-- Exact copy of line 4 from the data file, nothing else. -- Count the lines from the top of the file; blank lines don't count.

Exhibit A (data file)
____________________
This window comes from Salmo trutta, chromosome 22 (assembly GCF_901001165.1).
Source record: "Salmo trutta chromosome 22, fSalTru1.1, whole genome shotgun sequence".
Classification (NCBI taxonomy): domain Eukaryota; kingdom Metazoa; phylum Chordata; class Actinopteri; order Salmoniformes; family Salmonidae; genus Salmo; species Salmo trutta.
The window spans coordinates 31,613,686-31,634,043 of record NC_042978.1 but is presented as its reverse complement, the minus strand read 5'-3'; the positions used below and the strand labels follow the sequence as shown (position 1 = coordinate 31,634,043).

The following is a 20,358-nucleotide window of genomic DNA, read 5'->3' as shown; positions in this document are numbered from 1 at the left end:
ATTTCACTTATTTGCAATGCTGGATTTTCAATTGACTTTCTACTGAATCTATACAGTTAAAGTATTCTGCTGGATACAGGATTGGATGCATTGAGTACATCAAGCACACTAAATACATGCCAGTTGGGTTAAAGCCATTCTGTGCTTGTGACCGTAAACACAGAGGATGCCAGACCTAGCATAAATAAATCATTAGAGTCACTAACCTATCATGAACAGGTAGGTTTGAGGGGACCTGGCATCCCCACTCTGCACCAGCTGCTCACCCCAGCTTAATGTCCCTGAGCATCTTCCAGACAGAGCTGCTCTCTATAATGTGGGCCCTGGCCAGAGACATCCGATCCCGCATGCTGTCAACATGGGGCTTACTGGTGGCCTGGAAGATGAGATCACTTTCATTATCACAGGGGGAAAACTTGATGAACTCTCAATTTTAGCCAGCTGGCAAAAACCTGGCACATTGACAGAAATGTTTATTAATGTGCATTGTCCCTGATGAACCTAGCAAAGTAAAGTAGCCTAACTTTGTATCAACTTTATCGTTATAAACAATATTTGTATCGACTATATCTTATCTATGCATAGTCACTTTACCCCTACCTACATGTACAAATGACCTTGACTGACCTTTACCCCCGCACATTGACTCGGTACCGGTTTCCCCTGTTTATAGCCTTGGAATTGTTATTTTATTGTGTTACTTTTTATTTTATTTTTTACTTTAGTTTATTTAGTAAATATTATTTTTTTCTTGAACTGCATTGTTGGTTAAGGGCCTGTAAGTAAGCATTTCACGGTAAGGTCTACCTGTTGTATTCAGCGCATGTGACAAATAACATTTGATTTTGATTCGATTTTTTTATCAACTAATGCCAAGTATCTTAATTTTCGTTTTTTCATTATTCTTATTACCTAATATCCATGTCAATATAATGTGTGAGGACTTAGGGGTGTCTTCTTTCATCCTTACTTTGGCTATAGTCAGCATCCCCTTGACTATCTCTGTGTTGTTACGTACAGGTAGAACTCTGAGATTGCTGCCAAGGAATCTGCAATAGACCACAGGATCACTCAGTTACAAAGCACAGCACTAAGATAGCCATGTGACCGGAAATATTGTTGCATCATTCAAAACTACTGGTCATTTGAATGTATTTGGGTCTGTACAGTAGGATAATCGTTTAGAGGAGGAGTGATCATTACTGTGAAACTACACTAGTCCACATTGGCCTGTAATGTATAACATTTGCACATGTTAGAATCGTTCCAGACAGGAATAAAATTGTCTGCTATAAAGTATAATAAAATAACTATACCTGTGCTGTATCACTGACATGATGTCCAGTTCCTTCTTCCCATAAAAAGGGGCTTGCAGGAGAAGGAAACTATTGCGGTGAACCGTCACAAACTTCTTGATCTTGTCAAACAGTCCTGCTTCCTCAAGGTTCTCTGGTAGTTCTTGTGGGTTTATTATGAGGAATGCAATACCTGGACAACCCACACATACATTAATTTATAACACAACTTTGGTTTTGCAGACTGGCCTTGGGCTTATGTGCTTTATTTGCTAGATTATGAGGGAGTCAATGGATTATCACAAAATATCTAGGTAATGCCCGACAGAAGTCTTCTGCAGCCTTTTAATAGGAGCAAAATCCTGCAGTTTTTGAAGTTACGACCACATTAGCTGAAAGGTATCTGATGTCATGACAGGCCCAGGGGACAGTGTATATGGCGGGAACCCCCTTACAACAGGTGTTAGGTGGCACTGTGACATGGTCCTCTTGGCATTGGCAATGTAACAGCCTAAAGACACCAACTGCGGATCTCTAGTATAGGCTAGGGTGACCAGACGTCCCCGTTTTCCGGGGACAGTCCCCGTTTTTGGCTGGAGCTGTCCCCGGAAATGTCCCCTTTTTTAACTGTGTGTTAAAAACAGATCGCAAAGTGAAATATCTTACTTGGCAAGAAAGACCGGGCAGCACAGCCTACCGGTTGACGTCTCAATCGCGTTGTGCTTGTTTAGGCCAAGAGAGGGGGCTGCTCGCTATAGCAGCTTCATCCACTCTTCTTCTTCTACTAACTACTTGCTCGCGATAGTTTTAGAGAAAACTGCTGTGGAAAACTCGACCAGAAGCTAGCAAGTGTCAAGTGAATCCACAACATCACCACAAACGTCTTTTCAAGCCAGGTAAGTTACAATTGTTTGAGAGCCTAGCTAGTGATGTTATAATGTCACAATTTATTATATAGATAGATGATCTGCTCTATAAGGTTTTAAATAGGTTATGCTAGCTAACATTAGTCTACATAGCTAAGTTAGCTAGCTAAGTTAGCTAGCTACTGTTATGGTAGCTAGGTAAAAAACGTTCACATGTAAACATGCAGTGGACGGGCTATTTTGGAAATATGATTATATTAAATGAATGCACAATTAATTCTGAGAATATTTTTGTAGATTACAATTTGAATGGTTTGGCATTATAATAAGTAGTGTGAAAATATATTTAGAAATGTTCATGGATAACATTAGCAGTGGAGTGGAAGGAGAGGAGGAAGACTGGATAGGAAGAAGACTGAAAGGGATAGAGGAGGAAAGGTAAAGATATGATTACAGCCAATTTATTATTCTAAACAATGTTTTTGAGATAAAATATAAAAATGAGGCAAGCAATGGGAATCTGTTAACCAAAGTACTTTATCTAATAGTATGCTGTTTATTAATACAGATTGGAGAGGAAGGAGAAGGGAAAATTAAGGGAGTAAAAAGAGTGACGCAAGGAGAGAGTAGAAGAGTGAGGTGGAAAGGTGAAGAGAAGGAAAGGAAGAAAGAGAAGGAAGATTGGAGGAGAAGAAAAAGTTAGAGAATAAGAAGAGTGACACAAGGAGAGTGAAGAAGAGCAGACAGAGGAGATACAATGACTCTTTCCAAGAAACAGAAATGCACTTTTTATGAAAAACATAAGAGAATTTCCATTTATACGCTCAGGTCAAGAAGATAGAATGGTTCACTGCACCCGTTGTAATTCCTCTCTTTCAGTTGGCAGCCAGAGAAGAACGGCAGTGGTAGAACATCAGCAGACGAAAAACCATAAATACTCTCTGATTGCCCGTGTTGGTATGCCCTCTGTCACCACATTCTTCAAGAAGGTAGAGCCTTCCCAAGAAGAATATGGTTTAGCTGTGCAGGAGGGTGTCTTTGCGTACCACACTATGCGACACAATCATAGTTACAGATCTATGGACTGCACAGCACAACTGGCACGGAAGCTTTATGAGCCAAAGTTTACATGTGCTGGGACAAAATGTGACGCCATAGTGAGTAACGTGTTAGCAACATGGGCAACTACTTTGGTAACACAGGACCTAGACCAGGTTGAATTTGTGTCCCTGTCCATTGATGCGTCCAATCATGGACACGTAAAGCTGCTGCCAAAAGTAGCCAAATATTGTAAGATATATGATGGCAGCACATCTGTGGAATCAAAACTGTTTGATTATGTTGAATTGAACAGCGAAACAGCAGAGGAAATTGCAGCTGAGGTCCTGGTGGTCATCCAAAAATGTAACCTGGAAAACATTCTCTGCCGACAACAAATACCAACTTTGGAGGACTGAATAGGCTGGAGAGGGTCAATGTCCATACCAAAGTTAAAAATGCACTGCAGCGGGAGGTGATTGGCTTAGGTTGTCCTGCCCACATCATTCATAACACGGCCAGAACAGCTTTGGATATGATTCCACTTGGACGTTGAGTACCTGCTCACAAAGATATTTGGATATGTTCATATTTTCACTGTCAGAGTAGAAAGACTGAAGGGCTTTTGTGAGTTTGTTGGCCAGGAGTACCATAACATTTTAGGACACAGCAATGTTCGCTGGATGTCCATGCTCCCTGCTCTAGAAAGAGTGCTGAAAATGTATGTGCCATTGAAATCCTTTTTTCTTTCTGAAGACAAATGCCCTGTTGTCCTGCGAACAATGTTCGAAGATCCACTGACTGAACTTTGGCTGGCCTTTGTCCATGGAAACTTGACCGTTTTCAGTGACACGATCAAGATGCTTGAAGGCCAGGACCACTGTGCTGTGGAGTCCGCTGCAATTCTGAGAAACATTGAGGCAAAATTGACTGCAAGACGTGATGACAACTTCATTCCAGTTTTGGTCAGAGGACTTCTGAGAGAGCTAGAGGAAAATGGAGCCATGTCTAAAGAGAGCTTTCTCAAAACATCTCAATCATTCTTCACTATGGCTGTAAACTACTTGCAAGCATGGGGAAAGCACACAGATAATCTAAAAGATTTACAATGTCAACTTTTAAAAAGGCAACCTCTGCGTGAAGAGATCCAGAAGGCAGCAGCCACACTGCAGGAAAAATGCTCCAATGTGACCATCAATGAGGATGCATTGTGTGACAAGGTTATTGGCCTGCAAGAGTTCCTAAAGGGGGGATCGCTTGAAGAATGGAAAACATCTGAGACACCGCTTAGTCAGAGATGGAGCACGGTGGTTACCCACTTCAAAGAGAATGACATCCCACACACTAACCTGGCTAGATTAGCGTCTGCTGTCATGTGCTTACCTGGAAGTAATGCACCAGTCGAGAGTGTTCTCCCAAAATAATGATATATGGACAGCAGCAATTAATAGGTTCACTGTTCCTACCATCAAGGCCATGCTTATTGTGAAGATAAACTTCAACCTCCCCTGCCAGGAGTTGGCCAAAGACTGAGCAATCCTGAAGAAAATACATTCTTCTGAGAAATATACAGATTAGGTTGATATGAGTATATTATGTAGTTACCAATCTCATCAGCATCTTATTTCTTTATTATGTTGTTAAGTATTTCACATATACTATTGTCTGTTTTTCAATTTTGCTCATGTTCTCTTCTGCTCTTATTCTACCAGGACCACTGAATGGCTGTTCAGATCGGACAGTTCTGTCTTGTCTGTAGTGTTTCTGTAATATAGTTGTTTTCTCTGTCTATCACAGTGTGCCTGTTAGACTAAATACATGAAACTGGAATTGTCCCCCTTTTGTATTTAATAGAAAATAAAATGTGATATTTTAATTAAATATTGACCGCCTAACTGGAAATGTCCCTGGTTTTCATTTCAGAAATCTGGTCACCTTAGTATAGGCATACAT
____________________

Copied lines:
The window spans coordinates 31,613,686-31,634,043 of record NC_042978.1 but is presented as its reverse complement, the minus strand read 5'-3'; the positions used below and the strand labels follow the sequence as shown (position 1 = coordinate 31,634,043).